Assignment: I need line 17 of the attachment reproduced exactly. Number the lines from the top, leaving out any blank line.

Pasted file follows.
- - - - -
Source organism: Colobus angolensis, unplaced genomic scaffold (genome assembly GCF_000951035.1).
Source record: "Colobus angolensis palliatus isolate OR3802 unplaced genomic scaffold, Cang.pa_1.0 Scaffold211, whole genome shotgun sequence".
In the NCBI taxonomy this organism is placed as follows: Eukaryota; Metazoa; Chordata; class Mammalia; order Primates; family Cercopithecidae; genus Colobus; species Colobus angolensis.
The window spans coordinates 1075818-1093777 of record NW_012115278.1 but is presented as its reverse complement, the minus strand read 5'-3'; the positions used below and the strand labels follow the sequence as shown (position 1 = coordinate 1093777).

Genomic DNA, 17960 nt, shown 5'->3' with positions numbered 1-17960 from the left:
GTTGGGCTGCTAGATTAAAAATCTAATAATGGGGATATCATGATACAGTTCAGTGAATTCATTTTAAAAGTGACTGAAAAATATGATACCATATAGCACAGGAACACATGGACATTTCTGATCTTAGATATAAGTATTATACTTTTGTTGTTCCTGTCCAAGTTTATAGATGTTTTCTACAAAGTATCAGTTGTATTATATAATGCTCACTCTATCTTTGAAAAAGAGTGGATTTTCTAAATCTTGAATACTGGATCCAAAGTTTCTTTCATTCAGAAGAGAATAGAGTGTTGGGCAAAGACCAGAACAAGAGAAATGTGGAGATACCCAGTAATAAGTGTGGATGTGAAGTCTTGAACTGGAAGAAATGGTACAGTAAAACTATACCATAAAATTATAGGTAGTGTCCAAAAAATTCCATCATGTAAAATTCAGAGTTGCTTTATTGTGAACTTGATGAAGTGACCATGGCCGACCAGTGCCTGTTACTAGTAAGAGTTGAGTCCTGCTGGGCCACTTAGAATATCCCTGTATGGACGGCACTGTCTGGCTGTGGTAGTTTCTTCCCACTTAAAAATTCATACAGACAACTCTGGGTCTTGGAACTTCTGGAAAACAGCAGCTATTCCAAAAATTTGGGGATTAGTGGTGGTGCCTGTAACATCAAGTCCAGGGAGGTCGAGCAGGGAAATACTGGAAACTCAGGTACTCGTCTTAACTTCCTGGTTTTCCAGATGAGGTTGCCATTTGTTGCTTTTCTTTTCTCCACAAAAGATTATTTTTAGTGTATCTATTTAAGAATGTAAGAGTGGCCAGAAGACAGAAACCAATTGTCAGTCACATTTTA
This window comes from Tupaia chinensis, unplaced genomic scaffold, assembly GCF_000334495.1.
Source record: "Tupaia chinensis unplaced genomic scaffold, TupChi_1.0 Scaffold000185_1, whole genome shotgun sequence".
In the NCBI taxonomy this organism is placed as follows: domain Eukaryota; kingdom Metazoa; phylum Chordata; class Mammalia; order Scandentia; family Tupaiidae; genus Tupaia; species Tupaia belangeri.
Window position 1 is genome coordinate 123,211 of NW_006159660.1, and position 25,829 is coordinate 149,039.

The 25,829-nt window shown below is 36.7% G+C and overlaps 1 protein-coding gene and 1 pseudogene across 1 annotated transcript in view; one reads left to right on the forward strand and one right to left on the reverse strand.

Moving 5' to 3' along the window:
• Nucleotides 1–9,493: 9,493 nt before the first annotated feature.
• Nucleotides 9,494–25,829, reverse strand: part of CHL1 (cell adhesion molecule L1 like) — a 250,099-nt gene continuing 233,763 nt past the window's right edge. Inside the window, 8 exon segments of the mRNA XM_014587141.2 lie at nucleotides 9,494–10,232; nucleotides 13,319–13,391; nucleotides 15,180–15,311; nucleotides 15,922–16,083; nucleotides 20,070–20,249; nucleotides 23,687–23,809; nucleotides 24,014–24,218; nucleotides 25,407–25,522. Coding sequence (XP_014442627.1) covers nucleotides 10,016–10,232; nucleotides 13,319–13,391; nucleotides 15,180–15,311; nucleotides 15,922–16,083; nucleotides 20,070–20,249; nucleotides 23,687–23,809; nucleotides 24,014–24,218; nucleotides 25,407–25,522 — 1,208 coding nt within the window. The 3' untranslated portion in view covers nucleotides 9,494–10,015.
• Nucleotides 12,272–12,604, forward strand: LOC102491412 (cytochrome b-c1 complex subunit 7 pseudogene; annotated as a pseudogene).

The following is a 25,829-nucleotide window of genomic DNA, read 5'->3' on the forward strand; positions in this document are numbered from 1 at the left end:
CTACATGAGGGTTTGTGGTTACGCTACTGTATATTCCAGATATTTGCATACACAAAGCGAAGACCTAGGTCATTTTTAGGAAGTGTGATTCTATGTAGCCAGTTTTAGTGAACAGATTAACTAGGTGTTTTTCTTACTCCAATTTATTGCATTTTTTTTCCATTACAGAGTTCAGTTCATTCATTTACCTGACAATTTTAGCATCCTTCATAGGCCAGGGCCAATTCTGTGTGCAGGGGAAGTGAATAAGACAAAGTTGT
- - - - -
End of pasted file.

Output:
CTACATGAGGGTTTGTGGTTACGCTACTGTATATTCCAGATATTTGCATACACAAAGCGAAGACCTAGGTCATTTTTAGGAAGTGTGATTCTATGTAGCCAGTTTTAGTGAACAGATTAACTAGGTGTTTTTCTTACTCCAATTTATTGCATTTTTTTTCCATTACAGAGTTCAGTTCATTCATTTACCTGACAATTTTAGCATCCTTCATAGGCCAGGGCCAATTCTGTGTGCAGGGGAAGTGAATAAGACAAAGTTGT